“By confining individual proteins in nanodroplets of water, researchers can directly observe the dynamics and structural changes of these biomolecules,” says physicist Lori Goldner, a coauthor of the paper* published in Langmuir.
Researchers recently have turned their attention to the role that crowding plays in the behavior of proteins and other biomolecules—there is not much extra space in a cell. NIST’s nanodroplets can mimic the crowded environment in cells where the proteins live while providing advantages over other techniques to confine or immobilize proteins for study that may interfere with or damage the protein.
This more realistic setting can help researchers study the molecular basis of disease and supply information for developing new pharmaceuticals. For example, misfolded proteins play a role in many illnesses including Type 2 diabetes, Alzheimer’s and Parkinson’s diseases. By seeing how proteins fold in these nanodroplets, researchers may gain new insight into these ailments and may find new therapies.
The NIST nanodroplet delivery system uses tiny glass micropipettes to create tiny water droplets suspended in an oily fluid for study under a microscope. An applied pressure forces the water solution containing protein test subjects to the tip of the micropipette as it sits immersed in a small drop of oil on the microscope stage. Then, like a magician whipping a tablecloth off a table while leaving the dinnerware behind, an electronic switch causes the pipette to jerk back, leaving behind a small droplet typically less than a micrometer in diameter.
The droplet is held in place with a laser “optical tweezer,” and another laser is used to excite fluorescence from the molecule or molecules in the droplet. In one set of fluorescence experiments, explains Goldner, “The molecules seem unperturbed by their confinement—they do not stick to the walls or leave the container—important facts to know for doing nanochemistry or single-molecule biophysics.” Similar to a previous work (see “‘Micro-boxes’ of Water Used to Study Single Molecules”, Tech Beat July 20, 2006), researchers also demonstrated that single fluorescent protein molecules could be detected inside the droplets.
Fluorescence can reveal the number of molecules within the nanodroplet and can show the motion or structural changes of the confined molecule or molecules, allowing researchers to study how two or more proteins interact. By using only a few molecules and tiny amounts of reagents, the technique also minimizes the need for expensive or toxic chemicals.
* J. Tang, A.M. Jofre, G.M. Lowman, R.B. Kishore, J.E. Reiner, K. Helmerson, L.S. Goldner and M.E. Greene. Green fluorescent protein in inertially injected aqueous nanodroplets. published in Langmuir, ASAP Article, Web release date: March 27, 2008.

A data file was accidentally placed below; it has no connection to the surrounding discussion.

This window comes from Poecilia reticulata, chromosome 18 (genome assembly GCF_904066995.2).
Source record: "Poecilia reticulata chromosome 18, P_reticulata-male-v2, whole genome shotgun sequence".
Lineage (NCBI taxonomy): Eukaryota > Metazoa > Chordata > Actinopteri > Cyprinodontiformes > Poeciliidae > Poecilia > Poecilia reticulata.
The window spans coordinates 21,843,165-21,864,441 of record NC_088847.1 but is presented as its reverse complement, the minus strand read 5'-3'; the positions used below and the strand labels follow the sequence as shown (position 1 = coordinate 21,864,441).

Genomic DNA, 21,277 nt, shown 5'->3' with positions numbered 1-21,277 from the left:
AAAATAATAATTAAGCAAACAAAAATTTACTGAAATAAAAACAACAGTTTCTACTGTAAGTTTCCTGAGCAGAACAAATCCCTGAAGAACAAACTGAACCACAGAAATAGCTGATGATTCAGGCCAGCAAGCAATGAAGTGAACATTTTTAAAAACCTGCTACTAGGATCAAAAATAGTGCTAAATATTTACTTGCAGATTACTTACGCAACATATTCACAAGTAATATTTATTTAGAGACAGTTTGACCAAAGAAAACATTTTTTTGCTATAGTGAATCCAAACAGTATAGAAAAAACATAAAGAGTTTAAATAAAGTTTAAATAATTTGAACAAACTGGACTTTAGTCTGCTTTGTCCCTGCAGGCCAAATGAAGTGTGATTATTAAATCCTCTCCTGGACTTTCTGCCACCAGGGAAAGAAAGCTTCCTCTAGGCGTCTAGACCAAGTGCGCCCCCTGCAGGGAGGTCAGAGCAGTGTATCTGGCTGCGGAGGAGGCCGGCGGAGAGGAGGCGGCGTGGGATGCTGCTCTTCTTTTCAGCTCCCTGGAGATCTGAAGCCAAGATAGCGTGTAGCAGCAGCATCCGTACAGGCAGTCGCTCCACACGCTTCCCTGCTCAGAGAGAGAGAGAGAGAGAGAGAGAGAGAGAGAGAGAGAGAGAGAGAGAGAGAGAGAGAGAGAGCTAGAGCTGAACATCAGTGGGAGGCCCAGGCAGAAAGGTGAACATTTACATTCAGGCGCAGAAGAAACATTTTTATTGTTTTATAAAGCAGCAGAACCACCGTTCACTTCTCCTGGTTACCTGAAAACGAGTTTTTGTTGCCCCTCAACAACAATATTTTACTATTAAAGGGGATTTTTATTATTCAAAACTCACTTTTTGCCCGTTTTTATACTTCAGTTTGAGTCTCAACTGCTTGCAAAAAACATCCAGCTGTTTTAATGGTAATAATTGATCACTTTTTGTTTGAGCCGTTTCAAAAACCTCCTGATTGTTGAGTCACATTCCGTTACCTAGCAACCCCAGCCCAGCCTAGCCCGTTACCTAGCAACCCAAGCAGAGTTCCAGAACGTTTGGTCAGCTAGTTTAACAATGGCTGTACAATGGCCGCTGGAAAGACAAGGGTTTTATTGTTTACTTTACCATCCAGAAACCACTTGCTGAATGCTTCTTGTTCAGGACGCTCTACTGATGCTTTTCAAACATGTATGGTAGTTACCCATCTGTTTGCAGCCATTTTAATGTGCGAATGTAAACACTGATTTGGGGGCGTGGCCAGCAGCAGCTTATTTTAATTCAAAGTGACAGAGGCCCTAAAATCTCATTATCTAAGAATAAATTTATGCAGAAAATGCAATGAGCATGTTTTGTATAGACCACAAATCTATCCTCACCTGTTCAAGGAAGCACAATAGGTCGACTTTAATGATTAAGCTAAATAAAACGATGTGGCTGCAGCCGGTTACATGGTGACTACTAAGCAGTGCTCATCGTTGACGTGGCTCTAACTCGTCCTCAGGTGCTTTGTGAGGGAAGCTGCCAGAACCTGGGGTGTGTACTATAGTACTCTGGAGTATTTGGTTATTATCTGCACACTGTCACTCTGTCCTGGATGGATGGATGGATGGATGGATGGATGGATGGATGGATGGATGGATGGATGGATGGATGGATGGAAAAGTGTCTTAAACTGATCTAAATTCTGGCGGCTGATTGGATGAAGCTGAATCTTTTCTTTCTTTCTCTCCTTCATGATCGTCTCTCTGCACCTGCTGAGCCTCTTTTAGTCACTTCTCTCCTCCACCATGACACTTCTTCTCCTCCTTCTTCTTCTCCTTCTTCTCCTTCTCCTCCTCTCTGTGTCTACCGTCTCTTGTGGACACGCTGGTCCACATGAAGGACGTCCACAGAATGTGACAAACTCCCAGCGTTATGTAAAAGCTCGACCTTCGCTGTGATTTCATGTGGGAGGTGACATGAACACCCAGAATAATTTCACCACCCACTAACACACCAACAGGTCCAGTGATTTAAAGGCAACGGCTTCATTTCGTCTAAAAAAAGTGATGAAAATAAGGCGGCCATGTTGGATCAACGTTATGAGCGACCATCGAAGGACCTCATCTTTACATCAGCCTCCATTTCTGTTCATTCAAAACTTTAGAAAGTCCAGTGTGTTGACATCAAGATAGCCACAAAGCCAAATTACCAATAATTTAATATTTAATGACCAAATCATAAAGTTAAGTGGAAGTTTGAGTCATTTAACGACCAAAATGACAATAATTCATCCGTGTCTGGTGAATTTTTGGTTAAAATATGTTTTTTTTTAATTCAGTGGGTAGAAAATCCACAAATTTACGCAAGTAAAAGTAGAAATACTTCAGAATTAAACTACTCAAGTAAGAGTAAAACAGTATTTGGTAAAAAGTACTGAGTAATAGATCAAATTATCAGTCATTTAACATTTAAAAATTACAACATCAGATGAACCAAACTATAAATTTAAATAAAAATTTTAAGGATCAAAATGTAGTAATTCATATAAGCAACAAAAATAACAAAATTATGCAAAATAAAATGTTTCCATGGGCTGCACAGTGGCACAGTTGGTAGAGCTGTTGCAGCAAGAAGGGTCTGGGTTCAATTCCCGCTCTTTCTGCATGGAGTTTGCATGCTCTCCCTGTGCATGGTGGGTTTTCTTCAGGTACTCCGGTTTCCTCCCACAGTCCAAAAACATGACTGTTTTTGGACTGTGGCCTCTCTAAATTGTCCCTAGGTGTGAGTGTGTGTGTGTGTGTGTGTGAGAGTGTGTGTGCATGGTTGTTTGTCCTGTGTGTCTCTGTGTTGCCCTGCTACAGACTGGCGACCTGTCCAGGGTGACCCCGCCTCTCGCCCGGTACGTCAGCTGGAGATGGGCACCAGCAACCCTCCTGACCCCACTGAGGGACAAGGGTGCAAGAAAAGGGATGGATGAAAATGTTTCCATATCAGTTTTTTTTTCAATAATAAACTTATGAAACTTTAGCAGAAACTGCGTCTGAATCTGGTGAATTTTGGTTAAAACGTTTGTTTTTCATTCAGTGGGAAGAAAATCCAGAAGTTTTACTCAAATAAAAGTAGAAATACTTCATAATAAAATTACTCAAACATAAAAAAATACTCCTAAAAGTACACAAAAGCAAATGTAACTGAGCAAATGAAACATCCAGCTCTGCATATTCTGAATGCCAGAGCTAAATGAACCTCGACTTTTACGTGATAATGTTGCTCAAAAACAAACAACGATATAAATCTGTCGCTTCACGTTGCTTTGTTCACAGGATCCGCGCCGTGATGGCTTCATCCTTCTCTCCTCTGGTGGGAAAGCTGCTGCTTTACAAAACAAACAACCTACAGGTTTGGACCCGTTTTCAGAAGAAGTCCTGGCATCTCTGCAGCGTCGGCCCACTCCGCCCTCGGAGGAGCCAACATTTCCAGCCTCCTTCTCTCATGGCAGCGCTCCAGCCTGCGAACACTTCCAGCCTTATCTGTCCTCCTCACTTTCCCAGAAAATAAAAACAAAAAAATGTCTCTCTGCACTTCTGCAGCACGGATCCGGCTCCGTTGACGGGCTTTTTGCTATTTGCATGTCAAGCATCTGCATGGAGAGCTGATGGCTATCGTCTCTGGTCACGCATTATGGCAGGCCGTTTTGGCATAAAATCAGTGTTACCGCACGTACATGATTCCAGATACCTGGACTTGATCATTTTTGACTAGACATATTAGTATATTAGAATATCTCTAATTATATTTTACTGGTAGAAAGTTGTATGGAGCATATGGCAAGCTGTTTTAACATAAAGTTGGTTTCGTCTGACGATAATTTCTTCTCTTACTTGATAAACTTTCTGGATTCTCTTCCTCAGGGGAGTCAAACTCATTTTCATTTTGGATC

Evelyn Brown | EurekAlert!
Symbiotic bacteria: from hitchhiker to beetle bodyguard
28.04.2017 | Johannes Gutenberg-Universität Mainz
Nose2Brain – Better Therapy for Multiple Sclerosis
28.04.2017 | Fraunhofer-Institut für Grenzflächen- und Bioverfahrenstechnik IGB
More and more automobile companies are focusing on body parts made of carbon fiber reinforced plastics (CFRP). However, manufacturing and repair costs must be further reduced in order to make CFRP more economical in use. Together with the Volkswagen AG and five other partners in the project HolQueSt 3D, the Laser Zentrum Hannover e.V. (LZH) has developed laser processes for the automatic trimming, drilling and repair of three-dimensional components.
Automated manufacturing processes are the basis for ultimately establishing the series production of CFRP components. In the project HolQueSt 3D, the LZH has...
Reflecting the structure of composites found in nature and the ancient world, researchers at the University of Illinois at Urbana-Champaign have synthesized thin carbon nanotube (CNT) textiles that exhibit both high electrical conductivity and a level of toughness that is about fifty times higher than copper films, currently used in electronics.
"The structural robustness of thin metal films has significant importance for the reliable operation of smart skin and flexible electronics including...
The nearby, giant radio galaxy M87 hosts a supermassive black hole (BH) and is well-known for its bright jet dominating the spectrum over ten orders of magnitude in frequency. Due to its proximity, jet prominence, and the large black hole mass, M87 is the best laboratory for investigating the formation, acceleration, and collimation of relativistic jets. A research team led by Silke Britzen from the Max Planck Institute for Radio Astronomy in Bonn, Germany, has found strong indication for turbulent processes connecting the accretion disk and the jet of that galaxy providing insights into the longstanding problem of the origin of astrophysical jets.
Supermassive black holes form some of the most enigmatic phenomena in astrophysics. Their enormous energy output is supposed to be generated by the...
The probability to find a certain number of photons inside a laser pulse usually corresponds to a classical distribution of independent events, the so-called...
Microprocessors based on atomically thin materials hold the promise of the evolution of traditional processors as well as new applications in the field of flexible electronics. Now, a TU Wien research team led by Thomas Müller has made a breakthrough in this field as part of an ongoing research project.
Two-dimensional materials, or 2D materials for short, are extremely versatile, although – or often more precisely because – they are made up of just one or a...
28.04.2017 | Event News
20.04.2017 | Event News
18.04.2017 | Event News
28.04.2017 | Medical Engineering
28.04.2017 | Earth Sciences
28.04.2017 | Life Sciences